• Oral actions and informal memoranda/letters can be given without undue formality. For more serious proposed penalties, issue a memorandum notifying the employee of the discipline you are proposing and the incident(s) upon which it is based. Your ER Specialist can provide further advice. Before taking any action, contact your ER Specialist who will help you navigate the rules and regulations, include the Collective Bargaining Unit Agreement with any applicable union locals.
  • In formal actions (e.g., suspensions, demotions, and removals), the employee has the right to respond to the proposed discipline by providing an oral and/or written reply with reasons why the adverse action should not occur. Employees also have the right to review any information used to support the proposed action.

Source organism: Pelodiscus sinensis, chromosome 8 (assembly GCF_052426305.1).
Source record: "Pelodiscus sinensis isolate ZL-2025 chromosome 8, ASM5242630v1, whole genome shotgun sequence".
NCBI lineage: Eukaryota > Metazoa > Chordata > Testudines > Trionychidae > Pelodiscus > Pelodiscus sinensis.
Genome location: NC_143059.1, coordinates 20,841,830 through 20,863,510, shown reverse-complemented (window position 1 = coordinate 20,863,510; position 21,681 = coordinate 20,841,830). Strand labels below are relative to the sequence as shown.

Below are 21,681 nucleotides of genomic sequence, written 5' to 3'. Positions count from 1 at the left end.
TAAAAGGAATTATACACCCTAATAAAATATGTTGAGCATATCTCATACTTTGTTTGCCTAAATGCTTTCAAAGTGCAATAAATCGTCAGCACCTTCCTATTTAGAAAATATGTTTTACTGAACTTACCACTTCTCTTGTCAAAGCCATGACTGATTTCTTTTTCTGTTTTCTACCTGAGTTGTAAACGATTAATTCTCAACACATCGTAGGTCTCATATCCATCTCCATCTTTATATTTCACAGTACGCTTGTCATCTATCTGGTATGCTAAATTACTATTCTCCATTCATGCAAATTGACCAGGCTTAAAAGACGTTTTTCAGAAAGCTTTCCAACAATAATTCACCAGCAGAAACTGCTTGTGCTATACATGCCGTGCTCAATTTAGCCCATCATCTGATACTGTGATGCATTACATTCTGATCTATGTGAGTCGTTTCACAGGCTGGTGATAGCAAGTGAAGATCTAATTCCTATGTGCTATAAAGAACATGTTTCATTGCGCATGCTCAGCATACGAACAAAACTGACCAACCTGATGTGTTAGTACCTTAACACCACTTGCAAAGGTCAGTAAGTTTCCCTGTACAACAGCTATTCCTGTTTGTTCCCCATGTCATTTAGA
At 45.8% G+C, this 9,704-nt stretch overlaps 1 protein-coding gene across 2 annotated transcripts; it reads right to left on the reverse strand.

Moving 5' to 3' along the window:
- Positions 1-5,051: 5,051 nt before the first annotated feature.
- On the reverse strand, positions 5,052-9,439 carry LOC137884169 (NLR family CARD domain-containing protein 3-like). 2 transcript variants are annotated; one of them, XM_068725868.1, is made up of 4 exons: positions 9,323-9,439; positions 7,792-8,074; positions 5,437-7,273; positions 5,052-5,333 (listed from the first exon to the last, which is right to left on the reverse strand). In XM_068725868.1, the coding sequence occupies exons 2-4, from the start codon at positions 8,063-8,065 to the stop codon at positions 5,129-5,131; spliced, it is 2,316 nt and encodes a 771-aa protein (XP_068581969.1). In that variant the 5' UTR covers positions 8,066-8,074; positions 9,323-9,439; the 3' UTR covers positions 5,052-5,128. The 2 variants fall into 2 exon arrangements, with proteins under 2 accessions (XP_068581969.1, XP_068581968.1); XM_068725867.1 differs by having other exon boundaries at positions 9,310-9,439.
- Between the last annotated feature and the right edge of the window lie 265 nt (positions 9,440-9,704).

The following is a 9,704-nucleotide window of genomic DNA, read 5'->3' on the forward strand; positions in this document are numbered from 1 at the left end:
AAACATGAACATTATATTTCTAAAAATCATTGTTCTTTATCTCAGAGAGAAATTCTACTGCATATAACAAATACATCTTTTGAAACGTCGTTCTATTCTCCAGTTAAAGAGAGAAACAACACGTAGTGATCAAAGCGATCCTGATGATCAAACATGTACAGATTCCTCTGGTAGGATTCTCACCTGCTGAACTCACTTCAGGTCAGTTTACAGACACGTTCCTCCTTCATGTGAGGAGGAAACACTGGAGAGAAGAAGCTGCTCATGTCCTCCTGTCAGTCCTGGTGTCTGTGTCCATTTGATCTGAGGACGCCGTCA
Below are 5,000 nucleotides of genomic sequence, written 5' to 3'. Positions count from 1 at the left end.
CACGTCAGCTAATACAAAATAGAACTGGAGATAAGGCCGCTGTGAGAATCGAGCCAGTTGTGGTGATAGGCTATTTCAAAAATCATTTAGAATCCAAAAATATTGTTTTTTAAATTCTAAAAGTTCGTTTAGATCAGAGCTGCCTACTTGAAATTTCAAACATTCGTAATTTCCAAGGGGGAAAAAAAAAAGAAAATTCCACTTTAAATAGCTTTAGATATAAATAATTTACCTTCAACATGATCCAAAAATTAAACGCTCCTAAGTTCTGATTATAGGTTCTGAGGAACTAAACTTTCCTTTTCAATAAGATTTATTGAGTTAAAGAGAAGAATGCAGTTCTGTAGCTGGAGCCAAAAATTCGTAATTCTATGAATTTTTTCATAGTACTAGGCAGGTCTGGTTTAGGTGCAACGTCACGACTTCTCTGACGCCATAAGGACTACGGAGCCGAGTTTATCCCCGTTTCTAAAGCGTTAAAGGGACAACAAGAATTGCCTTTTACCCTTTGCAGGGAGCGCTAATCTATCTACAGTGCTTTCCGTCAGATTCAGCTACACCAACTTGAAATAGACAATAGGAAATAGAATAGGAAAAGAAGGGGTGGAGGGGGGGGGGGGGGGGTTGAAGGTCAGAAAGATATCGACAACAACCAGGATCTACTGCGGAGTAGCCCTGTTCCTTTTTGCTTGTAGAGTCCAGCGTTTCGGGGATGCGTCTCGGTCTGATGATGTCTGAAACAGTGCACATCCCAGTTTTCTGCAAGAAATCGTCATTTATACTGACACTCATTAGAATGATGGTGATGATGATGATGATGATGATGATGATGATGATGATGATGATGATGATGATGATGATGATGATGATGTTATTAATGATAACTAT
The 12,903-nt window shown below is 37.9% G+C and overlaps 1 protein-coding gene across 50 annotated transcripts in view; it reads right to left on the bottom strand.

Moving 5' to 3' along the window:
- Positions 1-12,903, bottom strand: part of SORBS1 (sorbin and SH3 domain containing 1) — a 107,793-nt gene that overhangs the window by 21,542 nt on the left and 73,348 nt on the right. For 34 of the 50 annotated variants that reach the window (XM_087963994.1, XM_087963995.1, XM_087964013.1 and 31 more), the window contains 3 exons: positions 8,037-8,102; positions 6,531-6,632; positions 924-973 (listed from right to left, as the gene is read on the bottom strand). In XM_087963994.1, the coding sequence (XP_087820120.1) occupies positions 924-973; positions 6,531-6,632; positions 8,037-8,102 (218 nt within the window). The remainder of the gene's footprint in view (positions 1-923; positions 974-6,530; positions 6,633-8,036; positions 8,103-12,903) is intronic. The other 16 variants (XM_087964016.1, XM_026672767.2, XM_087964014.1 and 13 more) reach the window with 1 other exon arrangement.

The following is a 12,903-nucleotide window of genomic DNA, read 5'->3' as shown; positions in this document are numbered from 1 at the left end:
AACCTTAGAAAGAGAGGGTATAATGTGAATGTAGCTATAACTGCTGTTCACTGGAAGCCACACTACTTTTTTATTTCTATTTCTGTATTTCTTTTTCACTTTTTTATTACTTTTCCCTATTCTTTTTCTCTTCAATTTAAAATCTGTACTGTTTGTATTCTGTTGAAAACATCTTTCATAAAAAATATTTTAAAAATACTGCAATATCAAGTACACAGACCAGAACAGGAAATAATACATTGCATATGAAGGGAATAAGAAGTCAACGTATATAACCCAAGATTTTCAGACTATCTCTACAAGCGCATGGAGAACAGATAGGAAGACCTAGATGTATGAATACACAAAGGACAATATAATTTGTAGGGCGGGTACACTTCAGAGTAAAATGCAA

• A higher level official must issue a written decision on suspensions, demotions, and removals.
  • Disciplinary actions can be grieved through the applicable administrative or negotiated grievance process. The employee may appeal suspensions of more than 14 days, demotions, and removals to the MSPB. An employee may also file an EEO complaint challenging any type of disciplinary action, if unlawful discrimination is alleged. Alternatively, an employee may request mediation through the Alternative Dispute Resolution program.

Forms Needed:

No forms are needed, but your ER Specialist should be consulted for guidance on what should be contained in any memoranda you will issue.     

Time Frames:

A disciplinary action should be taken promptly after an instance of misconduct occurs. Contact your ER Specialist for appropriate time frames.      

Good Management Practices:    

  • Maintain documentation of any misconduct that occurred and the negative impact it had on the employee's work or that of other employees.